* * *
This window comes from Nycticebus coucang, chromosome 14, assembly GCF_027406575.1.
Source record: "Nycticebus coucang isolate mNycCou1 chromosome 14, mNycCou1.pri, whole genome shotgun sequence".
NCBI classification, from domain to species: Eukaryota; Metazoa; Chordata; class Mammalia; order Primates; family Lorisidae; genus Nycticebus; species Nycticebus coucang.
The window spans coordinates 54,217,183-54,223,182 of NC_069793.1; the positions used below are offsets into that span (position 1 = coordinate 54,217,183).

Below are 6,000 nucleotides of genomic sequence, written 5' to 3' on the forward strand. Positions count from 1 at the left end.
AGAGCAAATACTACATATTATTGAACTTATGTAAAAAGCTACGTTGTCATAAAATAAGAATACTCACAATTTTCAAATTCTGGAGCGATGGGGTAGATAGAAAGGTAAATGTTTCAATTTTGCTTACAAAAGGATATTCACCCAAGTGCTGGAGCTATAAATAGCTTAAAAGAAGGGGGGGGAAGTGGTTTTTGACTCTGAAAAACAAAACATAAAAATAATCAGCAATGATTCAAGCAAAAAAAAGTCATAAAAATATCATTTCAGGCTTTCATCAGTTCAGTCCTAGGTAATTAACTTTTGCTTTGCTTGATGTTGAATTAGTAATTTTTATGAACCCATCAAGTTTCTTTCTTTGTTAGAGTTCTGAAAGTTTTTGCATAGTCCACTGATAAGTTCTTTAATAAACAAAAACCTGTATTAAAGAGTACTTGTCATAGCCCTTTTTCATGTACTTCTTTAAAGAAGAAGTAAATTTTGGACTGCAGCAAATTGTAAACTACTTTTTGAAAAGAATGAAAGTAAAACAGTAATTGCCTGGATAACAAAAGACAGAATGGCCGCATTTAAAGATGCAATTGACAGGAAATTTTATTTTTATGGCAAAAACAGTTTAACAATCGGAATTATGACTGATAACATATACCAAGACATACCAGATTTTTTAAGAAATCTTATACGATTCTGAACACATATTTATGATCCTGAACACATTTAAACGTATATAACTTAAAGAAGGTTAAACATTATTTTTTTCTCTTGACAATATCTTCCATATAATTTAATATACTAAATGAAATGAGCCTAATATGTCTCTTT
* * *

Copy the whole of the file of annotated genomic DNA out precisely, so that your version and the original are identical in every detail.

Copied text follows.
This window comes from Nycticebus coucang, chromosome 14, assembly GCF_027406575.1.
Source record: "Nycticebus coucang isolate mNycCou1 chromosome 14, mNycCou1.pri, whole genome shotgun sequence".
NCBI classification, from domain to species: Eukaryota; Metazoa; Chordata; class Mammalia; order Primates; family Lorisidae; genus Nycticebus; species Nycticebus coucang.
The window spans coordinates 54,217,183-54,223,182 of NC_069793.1; the positions used below are offsets into that span (position 1 = coordinate 54,217,183).

Below are 6,000 nucleotides of genomic sequence, written 5' to 3' on the forward strand. Positions count from 1 at the left end.
AGAGCAAATACTACATATTATTGAACTTATGTAAAAAGCTACGTTGTCATAAAATAAGAATACTCACAATTTTCAAATTCTGGAGCGATGGGGTAGATAGAAAGGTAAATGTTTCAATTTTGCTTACAAAAGGATATTCACCCAAGTGCTGGAGCTATAAATAGCTTAAAAGAAGGGGGGGGAAGTGGTTTTTGACTCTGAAAAACAAAACATAAAAATAATCAGCAATGATTCAAGCAAAAAAAAGTCATAAAAATATCATTTCAGGCTTTCATCAGTTCAGTCCTAGGTAATTAACTTTTGCTTTGCTTGATGTTGAATTAGTAATTTTTATGAACCCATCAAGTTTCTTTCTTTGTTAGAGTTCTGAAAGTTTTTGCATAGTCCACTGATAAGTTCTTTAATAAACAAAAACCTGTATTAAAGAGTACTTGTCATAGCCCTTTTTCATGTACTTCTTTAAAGAAGAAGTAAATTTTGGACTGCAGCAAATTGTAAACTACTTTTTGAAAAGAATGAAAGTAAAACAGTAATTGCCTGGATAACAAAAGACAGAATGGCCGCATTTAAAGATGCAATTGACAGGAAATTTTATTTTTATGGCAAAAACAGTTTAACAATCGGAATTATGACTGATAACATATACCAAGACATACCAGATTTTTTAAGAAATCTTATACGATTCTGAACACATATTTATGATCCTGAACACATTTAAACGTATATAACTTAAAGAAGGTTAAACATTATTTTTTTCTCTTGACAATATCTTCCATATAATTTAATATACTAAATGAAATGAGCCTAATATGTCTCTTT